So, I don't know if I want to say that I am "late" to the game, but I can honestly say that I am glad I have finally moved to a static site generator for my blog posts. Originally when I decided to use static github pages to host my blog, I had decided to be a little bit ambitious and create an entire system using angular and my "limited" frontend skills. However after a few posts and the issues that it raised I decided to move to an existing static site generator.
AND I WAS BLOWN AWAY BY THE CHOICES
Much like any other items on the web there are a number of different static site generators that exist. I wasn't able to go through and use all of them yet, but I decided I wanted to place the ones that I saw and my very quick experience with these generators. These generators can be broken up by the language that is used in the generator.
- Docpad - This seemed to be the tool of choice for many nodejs devs, very powerful and rich Most likely next candidate
- Wintersmith - "Flexible, minimalistic, multi-platform static site generator" - Site Description
- Harp - Another static frontend generator with an available platform
- Blacksmith - "A generic static site generator built using flatiron, plates, and marked." - Site Description
- Scotch - "A really classy, dead simple, markdown based, blogging framework for node.js" - Site Description
- Wheat - A blogging framework that has a number of stars, but not recently updated (Over a year ago)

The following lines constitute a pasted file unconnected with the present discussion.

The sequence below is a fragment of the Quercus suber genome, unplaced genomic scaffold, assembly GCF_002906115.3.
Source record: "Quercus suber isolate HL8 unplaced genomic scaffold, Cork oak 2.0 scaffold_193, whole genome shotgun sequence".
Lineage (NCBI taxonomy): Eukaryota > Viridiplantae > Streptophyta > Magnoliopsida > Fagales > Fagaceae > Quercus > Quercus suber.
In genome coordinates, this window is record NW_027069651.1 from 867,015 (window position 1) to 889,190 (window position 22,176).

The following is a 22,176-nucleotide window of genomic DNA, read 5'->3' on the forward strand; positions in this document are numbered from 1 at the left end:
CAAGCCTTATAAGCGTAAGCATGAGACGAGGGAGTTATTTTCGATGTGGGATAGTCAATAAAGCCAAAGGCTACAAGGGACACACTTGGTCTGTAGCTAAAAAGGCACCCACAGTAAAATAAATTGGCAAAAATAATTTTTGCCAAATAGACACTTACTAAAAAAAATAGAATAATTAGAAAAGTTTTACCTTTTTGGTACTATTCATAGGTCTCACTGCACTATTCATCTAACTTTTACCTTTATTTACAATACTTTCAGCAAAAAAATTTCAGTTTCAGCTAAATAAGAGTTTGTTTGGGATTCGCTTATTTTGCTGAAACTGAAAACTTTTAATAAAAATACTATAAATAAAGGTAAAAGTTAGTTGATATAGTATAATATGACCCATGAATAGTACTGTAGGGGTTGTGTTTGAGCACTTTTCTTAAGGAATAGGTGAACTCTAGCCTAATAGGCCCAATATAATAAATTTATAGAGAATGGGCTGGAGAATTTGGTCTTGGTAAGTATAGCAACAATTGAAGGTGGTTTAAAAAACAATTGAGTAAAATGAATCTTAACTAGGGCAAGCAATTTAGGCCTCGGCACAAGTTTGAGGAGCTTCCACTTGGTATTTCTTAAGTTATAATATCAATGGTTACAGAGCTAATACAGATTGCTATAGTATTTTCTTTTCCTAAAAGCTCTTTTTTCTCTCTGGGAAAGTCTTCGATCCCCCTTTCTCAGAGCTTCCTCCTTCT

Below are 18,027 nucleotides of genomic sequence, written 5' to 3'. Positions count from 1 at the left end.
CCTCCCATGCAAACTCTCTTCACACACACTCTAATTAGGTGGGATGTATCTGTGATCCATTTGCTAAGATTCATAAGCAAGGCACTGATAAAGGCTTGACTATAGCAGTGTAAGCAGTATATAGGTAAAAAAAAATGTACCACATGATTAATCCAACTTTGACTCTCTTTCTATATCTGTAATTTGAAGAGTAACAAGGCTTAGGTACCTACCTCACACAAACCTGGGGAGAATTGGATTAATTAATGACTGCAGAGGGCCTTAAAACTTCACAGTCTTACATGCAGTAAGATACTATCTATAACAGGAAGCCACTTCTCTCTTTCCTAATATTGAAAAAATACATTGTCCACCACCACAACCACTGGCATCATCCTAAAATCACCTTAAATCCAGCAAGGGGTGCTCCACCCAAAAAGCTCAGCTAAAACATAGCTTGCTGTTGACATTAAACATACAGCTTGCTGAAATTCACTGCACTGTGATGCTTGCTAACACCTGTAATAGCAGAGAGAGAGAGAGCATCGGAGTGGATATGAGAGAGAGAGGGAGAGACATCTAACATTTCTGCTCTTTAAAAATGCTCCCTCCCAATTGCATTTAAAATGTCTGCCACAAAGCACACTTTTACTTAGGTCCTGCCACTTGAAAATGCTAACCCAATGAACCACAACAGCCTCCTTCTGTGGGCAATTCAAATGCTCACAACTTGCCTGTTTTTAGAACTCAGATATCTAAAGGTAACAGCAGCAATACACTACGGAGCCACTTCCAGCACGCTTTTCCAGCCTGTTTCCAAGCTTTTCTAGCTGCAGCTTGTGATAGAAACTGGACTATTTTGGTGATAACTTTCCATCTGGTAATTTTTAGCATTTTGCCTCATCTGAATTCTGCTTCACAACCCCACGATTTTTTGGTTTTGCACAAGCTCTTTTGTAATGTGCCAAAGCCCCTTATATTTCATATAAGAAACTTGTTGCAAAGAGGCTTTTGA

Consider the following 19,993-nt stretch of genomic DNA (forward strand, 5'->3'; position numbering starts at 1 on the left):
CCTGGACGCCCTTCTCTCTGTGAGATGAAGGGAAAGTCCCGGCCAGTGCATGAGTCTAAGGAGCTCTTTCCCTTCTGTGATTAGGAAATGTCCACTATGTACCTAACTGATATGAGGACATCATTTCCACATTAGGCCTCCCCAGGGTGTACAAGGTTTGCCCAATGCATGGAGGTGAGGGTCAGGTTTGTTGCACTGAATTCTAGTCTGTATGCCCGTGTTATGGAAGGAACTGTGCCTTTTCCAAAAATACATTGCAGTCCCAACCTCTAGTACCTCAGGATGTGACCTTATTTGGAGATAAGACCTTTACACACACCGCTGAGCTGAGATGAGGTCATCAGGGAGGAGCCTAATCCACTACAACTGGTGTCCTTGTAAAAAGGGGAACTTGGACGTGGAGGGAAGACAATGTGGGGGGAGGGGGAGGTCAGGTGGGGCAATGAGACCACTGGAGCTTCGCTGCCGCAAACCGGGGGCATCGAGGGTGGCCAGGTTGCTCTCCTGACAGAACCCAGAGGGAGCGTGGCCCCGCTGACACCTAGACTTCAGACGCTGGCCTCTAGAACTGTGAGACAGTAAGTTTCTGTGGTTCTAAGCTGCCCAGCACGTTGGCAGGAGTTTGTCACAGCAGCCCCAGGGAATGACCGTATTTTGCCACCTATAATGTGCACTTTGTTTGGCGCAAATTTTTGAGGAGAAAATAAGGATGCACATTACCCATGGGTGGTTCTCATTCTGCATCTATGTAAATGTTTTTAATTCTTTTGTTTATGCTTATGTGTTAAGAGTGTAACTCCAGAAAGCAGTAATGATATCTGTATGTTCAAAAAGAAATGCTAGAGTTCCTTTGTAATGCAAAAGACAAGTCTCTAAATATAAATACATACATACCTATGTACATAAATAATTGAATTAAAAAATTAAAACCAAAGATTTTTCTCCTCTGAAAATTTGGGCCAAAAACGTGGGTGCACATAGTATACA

- Armadillo - Generator for easily creating static sites for use with Github pages
- Go Statis - Generator for site scaffolding and Grunt task execution
- Jekyll - The core blog tool that is used by a number of sites, including github pages.
- Octopress - Built on top of Jekyll
- Pelican - Light and simple static site generation in python Most likely the candidate after Docpad
- Nikola - Uses doit for fast builds and has plugin capabilities
- Mynt - Attempt at giving advanced CMS support to static blogs
- Blogofile - A generator for those obsessed with blogging
- Frozen-Flask - Taking a flask application and turning it into static content
At this point I am happy with the choice to use Octopress, but I'm also finiky and will "most likely" migrate the blog to another technology in the future. This is mostly because, if I am not learning something new, than what I am doing here ;-).
There were a few useful sites that I came across while checking these tools out, especially one that pointed to the numerous available python frameworks. Those are listed below.